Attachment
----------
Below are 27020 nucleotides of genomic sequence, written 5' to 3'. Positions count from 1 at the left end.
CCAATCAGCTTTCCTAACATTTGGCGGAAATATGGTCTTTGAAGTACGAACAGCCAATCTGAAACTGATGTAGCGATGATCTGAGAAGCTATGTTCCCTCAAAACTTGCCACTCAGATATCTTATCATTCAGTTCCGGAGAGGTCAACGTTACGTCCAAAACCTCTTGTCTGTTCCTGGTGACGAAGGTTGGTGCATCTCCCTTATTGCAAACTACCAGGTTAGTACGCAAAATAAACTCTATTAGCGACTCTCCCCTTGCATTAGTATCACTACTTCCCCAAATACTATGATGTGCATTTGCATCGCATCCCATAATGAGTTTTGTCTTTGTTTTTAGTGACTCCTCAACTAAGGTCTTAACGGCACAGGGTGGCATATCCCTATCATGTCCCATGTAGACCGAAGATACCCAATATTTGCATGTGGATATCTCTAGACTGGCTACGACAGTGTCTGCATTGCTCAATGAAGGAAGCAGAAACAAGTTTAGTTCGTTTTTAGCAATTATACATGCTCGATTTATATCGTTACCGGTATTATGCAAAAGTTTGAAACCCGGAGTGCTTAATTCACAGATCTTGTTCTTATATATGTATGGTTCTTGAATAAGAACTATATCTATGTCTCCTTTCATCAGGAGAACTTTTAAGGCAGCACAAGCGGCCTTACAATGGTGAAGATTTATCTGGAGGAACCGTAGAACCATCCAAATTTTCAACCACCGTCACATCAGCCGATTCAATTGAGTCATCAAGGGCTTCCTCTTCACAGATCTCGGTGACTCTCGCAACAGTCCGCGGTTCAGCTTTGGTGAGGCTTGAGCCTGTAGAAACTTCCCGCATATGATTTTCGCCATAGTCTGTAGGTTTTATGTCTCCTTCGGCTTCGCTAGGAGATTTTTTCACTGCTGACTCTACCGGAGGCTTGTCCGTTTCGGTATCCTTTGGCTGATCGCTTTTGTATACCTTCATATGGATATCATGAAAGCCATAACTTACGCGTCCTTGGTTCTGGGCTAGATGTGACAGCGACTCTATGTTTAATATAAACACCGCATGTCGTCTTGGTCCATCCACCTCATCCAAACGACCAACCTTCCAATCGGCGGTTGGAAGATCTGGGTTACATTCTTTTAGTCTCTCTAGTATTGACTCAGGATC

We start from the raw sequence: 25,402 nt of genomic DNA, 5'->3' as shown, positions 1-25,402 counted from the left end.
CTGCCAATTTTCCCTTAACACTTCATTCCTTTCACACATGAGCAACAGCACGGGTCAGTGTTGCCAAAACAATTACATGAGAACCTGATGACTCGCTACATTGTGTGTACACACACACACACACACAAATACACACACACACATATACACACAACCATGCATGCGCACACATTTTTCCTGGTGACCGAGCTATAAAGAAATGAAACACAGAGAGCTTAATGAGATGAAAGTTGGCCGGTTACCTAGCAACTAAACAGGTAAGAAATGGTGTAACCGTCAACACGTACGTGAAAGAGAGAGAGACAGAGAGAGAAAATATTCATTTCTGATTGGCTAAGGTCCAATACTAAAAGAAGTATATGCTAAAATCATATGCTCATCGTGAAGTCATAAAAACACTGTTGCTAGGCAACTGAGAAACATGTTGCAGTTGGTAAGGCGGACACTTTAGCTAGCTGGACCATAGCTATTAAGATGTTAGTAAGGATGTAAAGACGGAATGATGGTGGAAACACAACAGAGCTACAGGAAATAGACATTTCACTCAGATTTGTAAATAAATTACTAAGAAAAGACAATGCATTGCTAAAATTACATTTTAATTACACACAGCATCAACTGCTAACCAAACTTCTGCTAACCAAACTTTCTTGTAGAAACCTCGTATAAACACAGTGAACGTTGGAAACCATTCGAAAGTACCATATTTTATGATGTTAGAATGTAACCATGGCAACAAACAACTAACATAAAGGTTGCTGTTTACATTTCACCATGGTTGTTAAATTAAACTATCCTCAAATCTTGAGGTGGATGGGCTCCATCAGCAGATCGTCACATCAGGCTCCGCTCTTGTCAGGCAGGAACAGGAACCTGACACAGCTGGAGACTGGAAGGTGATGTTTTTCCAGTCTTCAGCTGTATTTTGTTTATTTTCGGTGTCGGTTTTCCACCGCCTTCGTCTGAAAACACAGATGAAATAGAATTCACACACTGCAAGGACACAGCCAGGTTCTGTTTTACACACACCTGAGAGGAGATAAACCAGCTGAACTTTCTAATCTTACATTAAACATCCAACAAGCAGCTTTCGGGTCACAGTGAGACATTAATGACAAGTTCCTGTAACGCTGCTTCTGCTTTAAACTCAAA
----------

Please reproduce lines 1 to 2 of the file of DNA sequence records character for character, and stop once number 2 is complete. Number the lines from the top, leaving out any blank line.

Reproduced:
Below are 27020 nucleotides of genomic sequence, written 5' to 3'. Positions count from 1 at the left end.
CCAATCAGCTTTCCTAACATTTGGCGGAAATATGGTCTTTGAAGTACGAACAGCCAATCTGAAACTGATGTAGCGATGATCTGAGAAGCTATGTTCCCTCAAAACTTGCCACTCAGATATCTTATCATTCAGTTCCGGAGAGGTCAACGTTACGTCCAAAACCTCTTGTCTGTTCCTGGTGACGAAGGTTGGTGCATCTCCCTTATTGCAAACTACCAGGTTAGTACGCAAAATAAACTCTATTAGCGACTCTCCCCTTGCATTAGTATCACTACTTCCCCAAATACTATGATGTGCATTTGCATCGCATCCCATAATGAGTTTTGTCTTTGTTTTTAGTGACTCCTCAACTAAGGTCTTAACGGCACAGGGTGGCATATCCCTATCATGTCCCATGTAGACCGAAGATACCCAATATTTGCATGTGGATATCTCTAGACTGGCTACGACAGTGTCTGCATTGCTCAATGAAGGAAGCAGAAACAAGTTTAGTTCGTTTTTAGCAATTATACATGCTCGATTTATATCGTTACCGGTATTATGCAAAAGTTTGAAACCCGGAGTGCTTAATTCACAGATCTTGTTCTTATATATGTATGGTTCTTGAATAAGAACTATATCTATGTCTCCTTTCATCAGGAGAACTTTTAAGGCAGCACAAGCGGCCTTACAATGGTGAAGATTTATCTGGAGGAACCGTAGAACCATCCAAATTTTCAACCACCGTCACATCAGCCGATTCAATTGAGTCATCAAGGGCTTCCTCTTCACAGATCTCGGTGACTCTCGCAACAGTCCGCGGTTCAGCTTTGGTGAGGCTTGAGCCTGTAGAAACTTCCCGCATATGATTTTCGCCATAGTCTGTAGGTTTTATGTCTCCTTCGGCTTCGCTAGGAGATTTTTTCACTGCTGACTCTACCGGAGGCTTGTCCGTTTCGGTATCCTTTGGCTGATCGCTTTTGTATACCTTCATATGGATATCATGAAAGCCATAACTTACGCGTCCTTGGTTCTGGGCTAGATGTGACAGCGACTCTATGTTTAATATAAACACCGCATGTCGTCTTGGTCCATCCACCTCATCCAAACGACCAACCTTCCAATCGGCGGTTGGAAGATCTGGGTTACATTCTTTTAGTCTCTCTAGTATTGACTCAGGATC